Acalabrutinib ups PFS in treatment-naïve CLL patients
Acalabrutinib, when combined with obinutuzumab or used as monotherapy, significantly improves progression-free survival (PFS) by 80–90 percent vs chemoimmunotherapy in patients with previously-untreated chronic lymphocytic leukaemia (CLL), results of the phase III ELEVATE TN trial have shown.
The trial, reported at the American Society of Hematology 61st Annual Meeting (ASH 2019), achieved its primary endpoint, showing a significant improvement in independent review committee (IRC)-assessed PFS with acalabrutinib plus obinutuzumab (A+O) vs obinutuzumab plus chlorambucil (O+Clb). [Sharman JP, et al, ASH 2019, abstract 31]
“At a median follow-up of 28 months, median IRC-assessed PFS was not reached in the A+O arm vs 22.6 months in the O+Clb arm, with a hazard ratio [HR] of 0.10 [95 percent confidence interval (CI), 0.06 to 0.18; p<0.0001], translating into a 90 percent reduction in risk of disease progression or death with A+O vs O+Clb,” reported investigator Dr Jeff P. Sharman of the Willamette Valley Cancer Institute and Research Center in Eugene, Oregon, US.
“Acalabrutinib monotherapy also significantly improved PFS vs O+Clb. Among patients treated with acalabrutinib monotherapy, median IRC-assessed PFS was not yet reached, and the risk of disease progression or death was reduced by 80 percent vs those treated with O+Clb [HR, 0.20; 95 percent CI, 0.13 to 0.31; p<0.0001],” he continued.
Estimated PFS rates at 30 months were 90 percent with A+O, 82 percent with acalabrutinib monotherapy, and 34 percent with O+Clb.
“The IRC-assessed PFS benefit consistently favoured A+O or acalabrutinib monotherapy independent of patients’ age, sex, Rai stage, or ECOG status,” said Sharman. “The PFS benefit was also consistent in patients with del(17p) [HR, 0.13 (95 percent CI, 0.04 to 0.46) and 0.20 (95 percent CI, 0.06 to 0.64), respectively].”
“In contrast to several recent studies, A+O was found to yield overall PFS benefit vs O+Clb in both unmutated and mutated IGHD subgroups,” he added.
While median overall survival (OS) was not yet reached in any treatment arm, a trend towards improvement was seen with A+O (HR, 0.47; 95 percent CI, 0.21 to 1.06; p=0.0577) and with acalabrutinib monotherapy (HR, 0.60; 95 percent CI, 0.28 to 1.27; p=0.1556), despite crossover of 25 percent of patients in the O+Clb arm to the acalabrutinib monotherapy arm upon IRC-confirmed disease progression. Estimated 30-month OS rates were 95 percent with A+O, 94 percent with acalabrutinib monotherapy, and 90 percent with O+Clb, respectively.
In terms of treatment response, IRC-assessed overall response rate (ORR) was 93.9 percent with A+O vs 78.5 percent with O+Clb (p<0.0001), and was 85 percent with acalabrutinib monotherapy.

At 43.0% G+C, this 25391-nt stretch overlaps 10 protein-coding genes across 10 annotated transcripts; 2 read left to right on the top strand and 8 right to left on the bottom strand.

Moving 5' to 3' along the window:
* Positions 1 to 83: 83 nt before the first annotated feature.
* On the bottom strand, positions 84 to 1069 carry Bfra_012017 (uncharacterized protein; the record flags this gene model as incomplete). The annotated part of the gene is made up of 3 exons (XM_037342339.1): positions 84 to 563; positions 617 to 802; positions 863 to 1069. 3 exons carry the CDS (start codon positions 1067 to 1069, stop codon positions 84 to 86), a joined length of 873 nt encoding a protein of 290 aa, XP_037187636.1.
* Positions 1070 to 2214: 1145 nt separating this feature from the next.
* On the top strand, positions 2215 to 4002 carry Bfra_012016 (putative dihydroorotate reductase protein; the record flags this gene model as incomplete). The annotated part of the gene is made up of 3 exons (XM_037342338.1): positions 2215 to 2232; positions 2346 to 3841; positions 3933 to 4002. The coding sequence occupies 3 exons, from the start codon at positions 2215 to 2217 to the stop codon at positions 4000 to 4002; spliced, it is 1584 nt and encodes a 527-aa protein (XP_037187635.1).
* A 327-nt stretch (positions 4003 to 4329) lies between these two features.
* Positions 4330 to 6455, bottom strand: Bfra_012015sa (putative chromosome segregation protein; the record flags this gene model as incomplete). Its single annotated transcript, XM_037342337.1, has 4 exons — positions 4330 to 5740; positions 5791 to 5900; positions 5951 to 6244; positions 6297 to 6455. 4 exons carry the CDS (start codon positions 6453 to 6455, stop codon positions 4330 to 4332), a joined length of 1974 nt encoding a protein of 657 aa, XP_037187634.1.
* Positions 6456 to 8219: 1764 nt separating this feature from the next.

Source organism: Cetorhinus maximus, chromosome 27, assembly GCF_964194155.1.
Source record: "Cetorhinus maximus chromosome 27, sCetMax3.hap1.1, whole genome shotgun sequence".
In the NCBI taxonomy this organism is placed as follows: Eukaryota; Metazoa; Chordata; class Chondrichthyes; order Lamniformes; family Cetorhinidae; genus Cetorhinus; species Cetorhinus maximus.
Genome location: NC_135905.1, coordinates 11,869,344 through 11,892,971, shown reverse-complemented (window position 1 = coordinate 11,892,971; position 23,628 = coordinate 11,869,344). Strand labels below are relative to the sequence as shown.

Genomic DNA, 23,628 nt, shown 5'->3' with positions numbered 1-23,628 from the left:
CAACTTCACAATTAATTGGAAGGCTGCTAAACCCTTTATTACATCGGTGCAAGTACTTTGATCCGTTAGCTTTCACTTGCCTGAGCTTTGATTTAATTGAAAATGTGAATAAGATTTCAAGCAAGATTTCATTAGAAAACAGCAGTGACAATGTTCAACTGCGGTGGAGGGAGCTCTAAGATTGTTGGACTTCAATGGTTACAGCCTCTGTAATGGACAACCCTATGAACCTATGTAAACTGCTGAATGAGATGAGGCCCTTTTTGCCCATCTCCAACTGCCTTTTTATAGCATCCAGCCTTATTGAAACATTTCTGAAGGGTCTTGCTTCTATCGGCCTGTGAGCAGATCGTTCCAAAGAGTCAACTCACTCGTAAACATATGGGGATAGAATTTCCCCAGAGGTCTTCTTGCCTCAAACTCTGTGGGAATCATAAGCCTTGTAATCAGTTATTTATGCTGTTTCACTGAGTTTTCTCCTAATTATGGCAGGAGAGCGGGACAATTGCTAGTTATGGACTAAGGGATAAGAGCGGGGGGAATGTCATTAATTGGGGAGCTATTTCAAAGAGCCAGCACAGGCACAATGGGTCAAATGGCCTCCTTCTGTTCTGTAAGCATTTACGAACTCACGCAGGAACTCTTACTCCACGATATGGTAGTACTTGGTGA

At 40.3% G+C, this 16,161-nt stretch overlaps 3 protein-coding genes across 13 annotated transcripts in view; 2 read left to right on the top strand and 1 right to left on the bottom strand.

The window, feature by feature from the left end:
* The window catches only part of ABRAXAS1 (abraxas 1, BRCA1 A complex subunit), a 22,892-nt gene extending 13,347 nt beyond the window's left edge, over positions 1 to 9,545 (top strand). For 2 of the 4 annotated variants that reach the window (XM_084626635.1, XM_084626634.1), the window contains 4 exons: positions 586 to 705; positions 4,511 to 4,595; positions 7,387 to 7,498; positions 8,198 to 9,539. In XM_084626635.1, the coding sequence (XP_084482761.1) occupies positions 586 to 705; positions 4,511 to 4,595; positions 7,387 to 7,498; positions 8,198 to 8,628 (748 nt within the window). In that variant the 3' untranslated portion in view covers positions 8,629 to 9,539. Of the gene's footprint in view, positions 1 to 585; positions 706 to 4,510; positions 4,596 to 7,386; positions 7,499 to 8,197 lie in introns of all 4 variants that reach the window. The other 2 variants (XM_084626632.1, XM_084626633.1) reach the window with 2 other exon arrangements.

“In the A+O arm, 13 percent of the responders had complete response [CR] and 81 percent had partial response [PR]. In the O+Clb arm, 74 percent of responses were PRs, and only 5 percent were CRs,” said Sharman. “Similarly, almost all responses in the acalabrutinib monotherapy arm were PRs [85 percent].”
In the ELEVATE TN trial, 535 treatment-naïve CLL patients (age ≥65 years, or <65 years with coexisting conditions) were randomized to receive A+O (n=179), acalabrutinib monotherapy (n=179), or O+Clb (n=177). At baseline, the patients’ median age was 70–71 years, most patients had ECOG status 0/1, and the proportion of patients with stage III or IV disease was similar across all treatment arms. Sixty-nine percent of patients had high-risk disease and 12 percent had very-high-risk disease, as measured by the CLL International Prognostic Index score, with high-risk features evenly distributed across the treatment arms.
“At the time of interim analysis, treatment was ongoing in 79.3 percent of patients in both the A+O and acalabrutinib monotherapy arms,” said Sharman.
Acalabrutinib, given orally at 100 mg BID until disease progression or unacceptable toxicity in the trial, was most commonly associated with headache and diarrhoea as adverse events (AEs). Headache of any grade and grade ≥3 was reported in 40 percent and 1 percent of patients in the A+O arm, as well as 37 percent and 1 percent of those in the acalabrutinib monotherapy arm, compared with 12 percent and 0 percent of those in the O+Clb arm. Diarrhoea of any grade and grade ≥3 occurred in 38.3 percent and 4.5 percent of patients in the A+O arm, 34.6 percent and 0.6 percent of those in the acalabrutinib monotherapy arm, compared with 21.3 percent and 1.8 percent in the O+Clb arm.
Atrial fibrillation of any grade and grade ≥3 was reported in 3.4 percent and 0.6 percent of patients treated with A+O, 3.9 percent and 0 percent of those treated with acalabrutinib monotherapy, and 0.6 percent and 0 percent of those on O+Clb.
Overall, grade ≥3 serious AEs were reported in 33 percent of patients in the A+O arm, 30 percent of patients in the acalabrutinib monotherapy arm, and 20 percent of patients in the O+Clb arm. Treatment discontinuation due to AEs was required in 11 percent, 9 percent and 14 percent of the patients, respectively.
“The safety profile of acalabrutinib in the trial was consistent with previous reports, with no new or unexpected safety signals identified,” said Sharman. “With its demonstrated efficacy and consistent safety profile, acalabrutinib is now an approved treatment for patients with CLL.”